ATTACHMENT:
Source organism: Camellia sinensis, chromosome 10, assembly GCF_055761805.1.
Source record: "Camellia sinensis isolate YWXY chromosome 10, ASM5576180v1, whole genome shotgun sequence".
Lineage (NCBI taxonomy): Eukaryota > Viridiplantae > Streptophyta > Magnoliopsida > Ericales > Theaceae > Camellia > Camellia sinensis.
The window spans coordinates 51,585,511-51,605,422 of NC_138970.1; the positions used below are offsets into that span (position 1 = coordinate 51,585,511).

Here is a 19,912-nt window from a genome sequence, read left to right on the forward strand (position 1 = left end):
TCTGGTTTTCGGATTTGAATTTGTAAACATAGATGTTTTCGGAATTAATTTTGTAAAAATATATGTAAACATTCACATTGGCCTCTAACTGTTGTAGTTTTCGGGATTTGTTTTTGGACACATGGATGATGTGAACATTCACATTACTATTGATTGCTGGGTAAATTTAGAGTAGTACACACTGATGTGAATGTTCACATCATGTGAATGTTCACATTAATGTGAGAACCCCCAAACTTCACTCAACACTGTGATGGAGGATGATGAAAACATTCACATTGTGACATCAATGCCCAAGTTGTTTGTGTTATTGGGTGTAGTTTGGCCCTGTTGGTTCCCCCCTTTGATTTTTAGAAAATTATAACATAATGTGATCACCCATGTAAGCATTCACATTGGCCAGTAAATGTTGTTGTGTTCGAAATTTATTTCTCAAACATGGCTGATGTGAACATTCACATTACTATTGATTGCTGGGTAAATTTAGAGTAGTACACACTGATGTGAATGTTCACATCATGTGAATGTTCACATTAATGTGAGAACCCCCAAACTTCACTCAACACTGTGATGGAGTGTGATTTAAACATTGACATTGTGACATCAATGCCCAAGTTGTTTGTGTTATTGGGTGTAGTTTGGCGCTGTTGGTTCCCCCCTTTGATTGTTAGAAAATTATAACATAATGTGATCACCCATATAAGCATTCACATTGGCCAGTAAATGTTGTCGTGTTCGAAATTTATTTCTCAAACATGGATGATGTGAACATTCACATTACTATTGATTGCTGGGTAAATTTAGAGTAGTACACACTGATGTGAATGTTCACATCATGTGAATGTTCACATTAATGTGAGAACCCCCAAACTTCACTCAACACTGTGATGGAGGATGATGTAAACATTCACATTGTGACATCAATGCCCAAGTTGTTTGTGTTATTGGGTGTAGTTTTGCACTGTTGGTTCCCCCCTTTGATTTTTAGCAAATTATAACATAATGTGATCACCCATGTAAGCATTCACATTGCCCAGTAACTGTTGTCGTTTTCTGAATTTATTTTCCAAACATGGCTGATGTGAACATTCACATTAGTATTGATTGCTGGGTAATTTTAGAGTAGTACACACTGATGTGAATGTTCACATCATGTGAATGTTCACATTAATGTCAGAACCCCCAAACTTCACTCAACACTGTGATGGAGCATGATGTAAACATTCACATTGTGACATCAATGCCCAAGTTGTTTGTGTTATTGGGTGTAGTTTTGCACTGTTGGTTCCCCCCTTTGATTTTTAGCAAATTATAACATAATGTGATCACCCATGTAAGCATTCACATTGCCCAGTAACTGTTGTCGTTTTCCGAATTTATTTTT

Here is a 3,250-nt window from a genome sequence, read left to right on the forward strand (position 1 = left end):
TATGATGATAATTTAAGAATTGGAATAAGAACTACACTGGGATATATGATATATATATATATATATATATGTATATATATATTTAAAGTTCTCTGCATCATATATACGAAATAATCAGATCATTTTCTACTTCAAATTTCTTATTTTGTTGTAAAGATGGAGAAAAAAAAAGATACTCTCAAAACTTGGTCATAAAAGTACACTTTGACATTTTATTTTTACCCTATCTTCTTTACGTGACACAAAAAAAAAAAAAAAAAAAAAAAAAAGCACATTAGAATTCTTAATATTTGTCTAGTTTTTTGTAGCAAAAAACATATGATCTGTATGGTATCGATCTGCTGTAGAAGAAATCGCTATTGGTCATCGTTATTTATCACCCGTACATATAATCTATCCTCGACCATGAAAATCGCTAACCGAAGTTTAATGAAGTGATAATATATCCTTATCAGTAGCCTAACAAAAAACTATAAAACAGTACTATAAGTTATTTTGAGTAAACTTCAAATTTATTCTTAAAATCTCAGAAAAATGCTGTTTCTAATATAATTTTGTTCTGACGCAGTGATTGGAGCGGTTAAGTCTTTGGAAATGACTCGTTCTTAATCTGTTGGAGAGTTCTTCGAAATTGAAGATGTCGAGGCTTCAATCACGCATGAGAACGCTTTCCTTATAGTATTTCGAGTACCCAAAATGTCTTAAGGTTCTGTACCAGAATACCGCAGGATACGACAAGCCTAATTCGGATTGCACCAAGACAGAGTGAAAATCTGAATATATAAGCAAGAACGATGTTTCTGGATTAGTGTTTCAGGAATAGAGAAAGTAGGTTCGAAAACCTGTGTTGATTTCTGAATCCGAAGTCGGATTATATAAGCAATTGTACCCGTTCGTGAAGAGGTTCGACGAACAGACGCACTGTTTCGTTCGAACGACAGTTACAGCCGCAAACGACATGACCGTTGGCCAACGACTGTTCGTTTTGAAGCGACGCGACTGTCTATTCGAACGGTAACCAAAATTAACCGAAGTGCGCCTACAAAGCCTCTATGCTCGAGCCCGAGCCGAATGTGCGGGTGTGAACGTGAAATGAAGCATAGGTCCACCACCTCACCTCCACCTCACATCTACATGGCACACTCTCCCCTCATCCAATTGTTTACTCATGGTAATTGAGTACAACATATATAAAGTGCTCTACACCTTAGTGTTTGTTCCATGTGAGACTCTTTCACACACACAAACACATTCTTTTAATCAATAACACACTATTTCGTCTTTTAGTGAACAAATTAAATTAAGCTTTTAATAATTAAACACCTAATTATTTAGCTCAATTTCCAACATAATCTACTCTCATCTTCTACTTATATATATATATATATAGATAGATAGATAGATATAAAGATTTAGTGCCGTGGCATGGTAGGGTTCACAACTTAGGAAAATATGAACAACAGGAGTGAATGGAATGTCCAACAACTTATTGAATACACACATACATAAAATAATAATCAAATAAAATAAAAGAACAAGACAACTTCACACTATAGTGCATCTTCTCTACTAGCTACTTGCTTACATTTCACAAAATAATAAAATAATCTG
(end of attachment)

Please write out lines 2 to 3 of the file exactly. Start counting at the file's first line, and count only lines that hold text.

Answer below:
Source record: "Camellia sinensis isolate YWXY chromosome 10, ASM5576180v1, whole genome shotgun sequence".
Lineage (NCBI taxonomy): Eukaryota > Viridiplantae > Streptophyta > Magnoliopsida > Ericales > Theaceae > Camellia > Camellia sinensis.